Retain One, Or Trade Both?
With the National Hockey League’s trade deadline looming, names like Alexei Ponikarovsky and Lee Stempniak are becoming increasingly popular in the Toronto Maple Leafs brass.
Fans of the Blue & White have been playing armchair general manager and have formulated a number of trades since the Olympic break. But amidst the excitement of the yearly spectacle, I’m beginning to wonder if it’s in the Leafs’ best interest to trade both Ponikarovsky and Stempniak.
After all, were they not serviceable players for the Leafs?
Take a look at Ponikarovsky’s statistics:
- - 19 goals (3rd on the Leafs)
- - 41 points (3rd)
- - +5 rating (1st)
- - 114 hits (2nd on team, 1st among forwards)
- - 14 goals (5th)
- - 29 points (6th)
- - 5 powerplay goals (3rd)
- - 1:46 SH TOI/G (4th among forwards)
Ponikarovsky is 29 years old and is finding his niche as a 20-25 goal, 50-60 point player who can be a big-body presence. He has made considerable strides in his development since he played alongside former-Leaf Mats Sundin and has become the player Leafs fans were hoping for. And now we’re willing to send him off for a prospect and aÂ second-round pick? Don’t get me wrong, I wouldn’t be complaining about that return, but if Ponikarovsky can be resigned for a reasonable price, would he not play an important role in the Leafs’ rebuild? He seems to fit Burke‘s mold quite well, if you ask me. And a second-round pick and a prospect is no sure thing, especially for a player who has just entered his prime.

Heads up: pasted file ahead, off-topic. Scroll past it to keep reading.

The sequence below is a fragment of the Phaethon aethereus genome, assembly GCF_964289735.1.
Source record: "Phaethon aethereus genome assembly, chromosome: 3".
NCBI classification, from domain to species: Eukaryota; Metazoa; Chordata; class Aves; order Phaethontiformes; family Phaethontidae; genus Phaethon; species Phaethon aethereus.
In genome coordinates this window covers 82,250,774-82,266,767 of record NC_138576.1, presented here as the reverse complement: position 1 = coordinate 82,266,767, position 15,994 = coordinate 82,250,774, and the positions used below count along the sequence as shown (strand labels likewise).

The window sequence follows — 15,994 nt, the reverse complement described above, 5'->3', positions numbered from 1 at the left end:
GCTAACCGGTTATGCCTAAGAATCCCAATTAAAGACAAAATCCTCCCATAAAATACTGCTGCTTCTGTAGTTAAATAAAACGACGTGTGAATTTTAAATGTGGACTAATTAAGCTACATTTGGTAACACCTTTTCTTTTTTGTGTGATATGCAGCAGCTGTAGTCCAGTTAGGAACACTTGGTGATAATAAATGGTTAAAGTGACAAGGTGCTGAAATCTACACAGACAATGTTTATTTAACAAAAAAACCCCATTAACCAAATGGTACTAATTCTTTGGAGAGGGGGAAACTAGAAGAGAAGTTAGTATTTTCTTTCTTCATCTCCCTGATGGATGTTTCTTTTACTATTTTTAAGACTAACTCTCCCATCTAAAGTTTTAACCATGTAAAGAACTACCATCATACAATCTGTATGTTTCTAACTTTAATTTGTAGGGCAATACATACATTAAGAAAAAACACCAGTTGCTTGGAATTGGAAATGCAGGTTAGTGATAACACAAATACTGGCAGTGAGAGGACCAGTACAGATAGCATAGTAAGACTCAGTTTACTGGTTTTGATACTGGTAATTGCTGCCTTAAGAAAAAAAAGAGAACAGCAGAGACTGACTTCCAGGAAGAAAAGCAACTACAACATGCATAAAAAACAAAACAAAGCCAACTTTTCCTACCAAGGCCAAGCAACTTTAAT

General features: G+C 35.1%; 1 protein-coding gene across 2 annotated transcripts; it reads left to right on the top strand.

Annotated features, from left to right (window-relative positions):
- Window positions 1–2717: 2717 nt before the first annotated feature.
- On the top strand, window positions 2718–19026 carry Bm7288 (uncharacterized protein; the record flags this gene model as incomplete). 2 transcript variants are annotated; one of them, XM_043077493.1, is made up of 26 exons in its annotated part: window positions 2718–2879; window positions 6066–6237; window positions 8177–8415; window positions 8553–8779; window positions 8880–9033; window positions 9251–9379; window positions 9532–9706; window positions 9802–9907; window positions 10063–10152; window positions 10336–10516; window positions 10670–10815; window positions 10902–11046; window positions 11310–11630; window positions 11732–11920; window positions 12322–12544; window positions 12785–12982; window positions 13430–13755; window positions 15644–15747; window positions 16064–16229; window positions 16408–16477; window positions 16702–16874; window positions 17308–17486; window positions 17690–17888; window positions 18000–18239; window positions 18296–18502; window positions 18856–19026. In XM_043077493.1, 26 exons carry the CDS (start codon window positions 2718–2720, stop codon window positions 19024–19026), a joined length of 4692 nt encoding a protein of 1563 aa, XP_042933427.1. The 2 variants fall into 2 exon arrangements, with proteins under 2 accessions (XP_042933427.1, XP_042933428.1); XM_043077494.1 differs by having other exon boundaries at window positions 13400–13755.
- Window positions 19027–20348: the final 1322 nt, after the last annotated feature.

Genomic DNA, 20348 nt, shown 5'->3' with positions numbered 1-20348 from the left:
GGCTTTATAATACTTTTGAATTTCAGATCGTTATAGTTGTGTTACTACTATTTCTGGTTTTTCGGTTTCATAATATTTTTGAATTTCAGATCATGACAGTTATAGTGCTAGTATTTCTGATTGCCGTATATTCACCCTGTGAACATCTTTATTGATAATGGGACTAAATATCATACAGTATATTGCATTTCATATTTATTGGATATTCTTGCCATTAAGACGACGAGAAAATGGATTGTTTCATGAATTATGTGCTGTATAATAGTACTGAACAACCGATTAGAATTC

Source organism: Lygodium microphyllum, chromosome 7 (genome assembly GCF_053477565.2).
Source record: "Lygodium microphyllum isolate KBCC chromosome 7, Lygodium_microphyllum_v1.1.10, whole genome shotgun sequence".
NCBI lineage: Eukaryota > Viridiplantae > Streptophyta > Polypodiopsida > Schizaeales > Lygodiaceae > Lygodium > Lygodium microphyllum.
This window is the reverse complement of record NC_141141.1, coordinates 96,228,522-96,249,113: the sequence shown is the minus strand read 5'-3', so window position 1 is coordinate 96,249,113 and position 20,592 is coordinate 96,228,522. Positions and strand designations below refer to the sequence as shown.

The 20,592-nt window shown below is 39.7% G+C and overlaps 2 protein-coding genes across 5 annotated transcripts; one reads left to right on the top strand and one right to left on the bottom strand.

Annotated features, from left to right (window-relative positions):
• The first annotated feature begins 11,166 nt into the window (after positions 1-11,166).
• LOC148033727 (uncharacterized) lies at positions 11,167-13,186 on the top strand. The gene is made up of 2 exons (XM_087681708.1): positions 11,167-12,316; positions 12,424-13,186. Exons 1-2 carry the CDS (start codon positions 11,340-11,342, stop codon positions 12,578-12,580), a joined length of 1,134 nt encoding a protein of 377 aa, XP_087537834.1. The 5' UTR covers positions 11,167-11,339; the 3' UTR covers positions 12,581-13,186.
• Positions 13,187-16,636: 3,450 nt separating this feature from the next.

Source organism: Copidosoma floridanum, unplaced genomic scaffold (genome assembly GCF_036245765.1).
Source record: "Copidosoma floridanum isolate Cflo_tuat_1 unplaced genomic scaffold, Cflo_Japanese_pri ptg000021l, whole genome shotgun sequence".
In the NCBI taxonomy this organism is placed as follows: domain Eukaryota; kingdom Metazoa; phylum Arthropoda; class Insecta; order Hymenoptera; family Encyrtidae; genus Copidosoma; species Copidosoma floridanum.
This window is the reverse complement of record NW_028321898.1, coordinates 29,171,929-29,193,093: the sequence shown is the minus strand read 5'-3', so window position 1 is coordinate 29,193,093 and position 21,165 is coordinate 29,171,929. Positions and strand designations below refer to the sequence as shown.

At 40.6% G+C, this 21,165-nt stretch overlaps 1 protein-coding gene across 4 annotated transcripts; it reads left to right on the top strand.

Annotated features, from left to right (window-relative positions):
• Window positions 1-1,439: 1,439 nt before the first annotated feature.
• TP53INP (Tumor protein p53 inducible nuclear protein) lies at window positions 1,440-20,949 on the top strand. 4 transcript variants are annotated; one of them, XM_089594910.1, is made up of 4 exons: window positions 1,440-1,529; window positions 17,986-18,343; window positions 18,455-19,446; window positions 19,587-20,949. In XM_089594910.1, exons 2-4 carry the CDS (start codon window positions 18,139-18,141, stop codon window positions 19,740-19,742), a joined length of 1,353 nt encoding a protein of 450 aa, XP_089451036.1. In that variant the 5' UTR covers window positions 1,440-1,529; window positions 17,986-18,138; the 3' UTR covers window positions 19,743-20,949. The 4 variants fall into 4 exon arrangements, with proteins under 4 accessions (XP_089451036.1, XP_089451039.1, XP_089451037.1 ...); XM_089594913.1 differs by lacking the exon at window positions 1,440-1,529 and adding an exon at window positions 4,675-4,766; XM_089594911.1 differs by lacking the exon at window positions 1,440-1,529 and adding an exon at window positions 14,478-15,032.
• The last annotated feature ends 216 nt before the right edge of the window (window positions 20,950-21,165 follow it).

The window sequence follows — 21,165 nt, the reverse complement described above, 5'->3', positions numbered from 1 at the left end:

Then there’s Stempniak. His potential 30-goal seasons are well behind him, and giving up Alexander Steen and Carlo Colaiacovo was a tough pill to swallow for a lot of fans. However, the 27-year-old can still produce anywhere from 40-50 points and is a decent penalty-killer (see here). He is just entering his prime and could probably be resigned for a reasonable price.Â And now rumours are circulating that he could be had for a third-round draft pick? I’m sorry, but if a third-round selection turned out to be a player of Stempniak’s ilk, I’d be a pretty happy fellow.
In fact, since the 2000 NHL Entry Draft, some of the mostÂ renownedÂ names are: Dominic Moore, Mikael Tellqvist, Michael Rupp, Tomas Plekanec, Patrick Sharp, Matthew Lombardi, Johan Franzen, Steve Mason and Cal Clutterbuck. Some great players, but that’s among a list of over a hundred selections. I’m not suggesting a third-round pick is not valuable, but considering Stempniak’s age and the role he plays on the team, what is the purpose of trading him?
Of course, acquiring more draft picks is also important for the Leafs, and because of that I understand the necessity of trading one of the aforementioned players. But, are fans perhaps getting a little carried away with the rebuild? It’s as if every player that has been on the Leafs since the lock-out needs to be sent away to expel old memories.
And if both Stempniak and Ponikarovsky are traded, the Leafs’ offence is looking extremely bare heading into next season. Phil Kessel, Mikhail Grabovski, Tyler Bozak, Viktor Stalberg and maybe even Nazem Kadri would be leading the charge. Yikes, talk about inexperience.
Although, to be fair, one cannot predict what Burke has in the fold. EvenÂ Nostradamus couldn’t have predicted the acquisition of Dion Phaneuf. And Burke has said he will be both a buyer and seller at the deadline, so perhaps he’s targeting a couple of players to add some depth upfront.
The trade deadline is in about 26 hours, folks. Hang in there.
You stay classy, MLHS.